Lessons from Stoicism
More philosophy (this is relevant though, so bear with us!). People often think of stoic thinking as being inactive and passive. But properly understood, it can be a powerfully useful and productive mindset. It has been described as “an effective operating system for thriving in high-stress situations”.
Stoicism is a school of thought in which virtue, the highest good, is based on knowledge. The truly wise live in harmony with reason and are impervious to fate, fortune and extremes in pleasure or pain. A stoic is not indifferent, no one is impervious to the chaos of life, they are just not emotionally volatile or reactive.
Understanding that there are things in life we can’t control, and identifying the things that we can, improves the efficiency and effectiveness of our decision making. This enabling us to take action and achieve our goals. Put simply, when life gets difficult, control the controllables.
Action vs Inaction
To do or not to do, which is more damaging for your development? How often have you set yourself a goal, but never pulled the trigger for reasons you can’t quite put your finger on?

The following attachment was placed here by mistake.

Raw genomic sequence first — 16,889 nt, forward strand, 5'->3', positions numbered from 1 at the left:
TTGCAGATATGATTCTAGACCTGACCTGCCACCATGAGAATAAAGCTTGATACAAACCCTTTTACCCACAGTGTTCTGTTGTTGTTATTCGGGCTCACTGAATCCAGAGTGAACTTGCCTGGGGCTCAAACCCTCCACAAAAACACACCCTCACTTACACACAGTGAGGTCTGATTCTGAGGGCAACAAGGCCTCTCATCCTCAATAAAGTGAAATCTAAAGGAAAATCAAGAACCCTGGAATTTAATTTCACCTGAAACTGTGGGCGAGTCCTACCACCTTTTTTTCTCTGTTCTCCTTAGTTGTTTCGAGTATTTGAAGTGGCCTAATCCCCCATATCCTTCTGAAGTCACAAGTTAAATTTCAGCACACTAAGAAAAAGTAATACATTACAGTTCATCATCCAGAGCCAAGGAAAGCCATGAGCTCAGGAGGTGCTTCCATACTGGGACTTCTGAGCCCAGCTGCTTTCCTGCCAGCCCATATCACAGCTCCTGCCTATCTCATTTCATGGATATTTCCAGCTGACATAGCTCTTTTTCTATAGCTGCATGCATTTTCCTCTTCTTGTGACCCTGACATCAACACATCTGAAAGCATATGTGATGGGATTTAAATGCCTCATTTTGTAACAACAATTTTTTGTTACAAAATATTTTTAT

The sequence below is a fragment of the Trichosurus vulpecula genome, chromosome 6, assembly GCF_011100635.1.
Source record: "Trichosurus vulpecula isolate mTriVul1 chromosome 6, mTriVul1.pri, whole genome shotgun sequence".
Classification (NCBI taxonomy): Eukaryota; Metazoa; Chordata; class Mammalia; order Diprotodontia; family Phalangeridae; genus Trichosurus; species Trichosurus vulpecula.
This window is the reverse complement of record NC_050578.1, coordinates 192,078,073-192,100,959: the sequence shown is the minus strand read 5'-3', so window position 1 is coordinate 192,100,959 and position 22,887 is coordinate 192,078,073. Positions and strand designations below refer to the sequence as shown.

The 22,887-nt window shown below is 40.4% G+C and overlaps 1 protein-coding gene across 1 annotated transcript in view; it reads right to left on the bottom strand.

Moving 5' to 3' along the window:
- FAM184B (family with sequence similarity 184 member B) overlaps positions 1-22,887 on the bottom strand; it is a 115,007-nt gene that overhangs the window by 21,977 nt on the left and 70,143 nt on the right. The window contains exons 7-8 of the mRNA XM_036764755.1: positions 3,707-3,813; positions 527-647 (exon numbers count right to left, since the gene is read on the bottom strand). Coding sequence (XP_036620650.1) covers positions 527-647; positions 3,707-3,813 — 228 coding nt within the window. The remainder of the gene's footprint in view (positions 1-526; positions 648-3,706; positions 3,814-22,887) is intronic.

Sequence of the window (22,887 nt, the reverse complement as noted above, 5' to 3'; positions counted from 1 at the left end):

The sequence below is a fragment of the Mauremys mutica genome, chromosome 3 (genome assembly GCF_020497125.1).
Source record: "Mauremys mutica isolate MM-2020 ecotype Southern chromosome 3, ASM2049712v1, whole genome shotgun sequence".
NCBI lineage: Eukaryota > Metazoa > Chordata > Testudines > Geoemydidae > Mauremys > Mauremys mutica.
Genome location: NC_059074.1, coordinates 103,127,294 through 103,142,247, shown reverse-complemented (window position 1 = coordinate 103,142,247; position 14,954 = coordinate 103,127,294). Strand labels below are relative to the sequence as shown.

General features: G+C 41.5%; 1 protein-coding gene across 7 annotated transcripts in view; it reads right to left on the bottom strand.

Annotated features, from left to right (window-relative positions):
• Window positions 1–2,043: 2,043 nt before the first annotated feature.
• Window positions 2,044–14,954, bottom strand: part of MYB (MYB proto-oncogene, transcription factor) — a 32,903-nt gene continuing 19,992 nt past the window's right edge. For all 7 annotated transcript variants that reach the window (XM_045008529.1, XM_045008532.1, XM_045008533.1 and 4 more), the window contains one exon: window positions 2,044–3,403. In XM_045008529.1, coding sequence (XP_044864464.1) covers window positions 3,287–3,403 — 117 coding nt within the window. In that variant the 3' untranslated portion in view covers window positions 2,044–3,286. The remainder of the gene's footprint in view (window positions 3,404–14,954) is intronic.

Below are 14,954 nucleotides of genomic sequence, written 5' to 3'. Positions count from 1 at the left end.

Fear of action due to overthinking can lead to a “paralysis by analysis”, which can leave you stuck in a rut. As Seneca, the Younger put, “We suffer more in imagination than in action”.
Whilst the world around you keeps moving forwards, if you stay stuck in the same place, you may end up falling behind without even noticing it (until it’s too late). Progression and development are necessary for a meaningful life. This is why people often regret things they don’t do, as opposed to taking action and making mistakes, from which lessons can be learned.
Fear setting is a term coined by author and serial entrepreneur Tim Ferris, who took the philosophy of stoicism and created an actionable framework, which can significantly improve your decision making. Once you’ve decided on a goal, and applied the SMART principle, you need to be willing and able to take action.
Fear setting is a reflection exercise, used to clarify your goals and understand what is holding you back from achieving them.
What you need:
- 3 pieces of paper
- A pen
- 30-60 minutes.